Also note how the author juxtaposes the false claim of ‘not taking claims to the police’, with the ‘four witnesses’ claim. This creates the impression that the Caliph somehow told her not to go to the British police on account of an Islamic ruling. But this is absurd. The claims of recent sexual assault, which were the focus of the leaked call, took place in Pakistan, far removed from British jurisdiction. The reference to ‘four witnesses was in reference to Islamic jurisprudence relevant to the Caliph’s investigation of the matter in Pakistan. It had absolutely no bearing on whether Miss Nida should go to the police in the UK. What could be referred to the British Police, was referred to the police in the UK. So the Caliph did not stop any police investigation. In fact, he facilitated one in the UK. As we shall see, there are reasons as to why his internal investigation into the Pakistani claims revealed a rather flimsy case against the accused.
#3 Need Four Witnesses?
The above quote misrepresents him as advising her that she needs four witnesses to pursue the case in British courts. As we’ve explained, that’s absolutely false. So why did the Khalifa raise the Islamic point relating to four witnesses?
As a Muslim leader, whom she came to as a relative and a spiritual follower, she was seeking his guidance and redress for perceived wrongs from members of his community. The issue of four witnesses was explained by the Khalifa in light of her accusations against individuals in Pakistan, not in the UK.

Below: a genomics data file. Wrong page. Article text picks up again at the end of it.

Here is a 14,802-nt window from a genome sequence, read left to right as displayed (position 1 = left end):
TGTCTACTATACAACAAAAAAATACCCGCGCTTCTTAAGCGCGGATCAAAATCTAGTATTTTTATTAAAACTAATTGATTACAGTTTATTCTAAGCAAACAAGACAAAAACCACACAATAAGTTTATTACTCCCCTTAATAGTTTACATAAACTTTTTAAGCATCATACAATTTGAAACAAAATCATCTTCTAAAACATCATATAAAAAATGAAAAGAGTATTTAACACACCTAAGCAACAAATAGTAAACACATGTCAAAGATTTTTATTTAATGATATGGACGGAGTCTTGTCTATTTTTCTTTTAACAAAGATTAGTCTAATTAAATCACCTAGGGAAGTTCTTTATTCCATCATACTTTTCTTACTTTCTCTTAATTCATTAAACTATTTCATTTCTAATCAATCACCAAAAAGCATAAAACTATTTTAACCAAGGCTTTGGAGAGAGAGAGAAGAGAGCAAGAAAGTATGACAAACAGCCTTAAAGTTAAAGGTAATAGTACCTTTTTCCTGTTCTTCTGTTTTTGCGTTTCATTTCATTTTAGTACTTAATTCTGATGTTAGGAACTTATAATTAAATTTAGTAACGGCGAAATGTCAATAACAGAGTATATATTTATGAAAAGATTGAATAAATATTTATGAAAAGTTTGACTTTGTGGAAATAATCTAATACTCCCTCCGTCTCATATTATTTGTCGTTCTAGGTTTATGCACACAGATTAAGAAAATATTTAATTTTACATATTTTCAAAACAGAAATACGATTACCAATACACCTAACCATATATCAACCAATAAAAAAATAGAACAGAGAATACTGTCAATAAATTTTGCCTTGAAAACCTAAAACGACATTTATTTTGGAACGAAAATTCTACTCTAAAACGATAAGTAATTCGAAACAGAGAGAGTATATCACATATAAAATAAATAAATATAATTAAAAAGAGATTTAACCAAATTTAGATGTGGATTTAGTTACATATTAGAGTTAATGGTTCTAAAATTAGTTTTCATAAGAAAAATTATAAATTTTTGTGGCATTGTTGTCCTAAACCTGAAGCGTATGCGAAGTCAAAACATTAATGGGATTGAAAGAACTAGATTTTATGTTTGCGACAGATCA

Islamic teaching is that accusations of historical assault which were committed in private and which have no evidence for or against, and are based solely on the testimony of the accuser, are not to be entertained, unless the accused admit the crime. Why? Because the burden of proof is on the accuser, and proof cannot consist merely of an accusation. Without evidence at the time of the crime, it becomes a case of “he said vs she said” and Islam regards the erroneous punishment of an innocent person as a worse outcome than letting a guilty individual go free. As such, it errs on the side of caution with respect to accusations made without any evidence, in the case of historical crimes. Only historical crimes as occurred in public are to be entertained and prosecuted. The demarcation as to whether something is a private or a public event is whether four witnesses observed the crime.
Rape or sexual assault however, if brought to the attention of the authorities at the time of the crime, not being historical in nature, can be prosecuted on the material evidence presented without witnesses. In other words, they can be crimes committed in private. This material evidence could take the form of the condition of the victim, or the perpetrator, forensic evidence or any other form of material, objective evidence.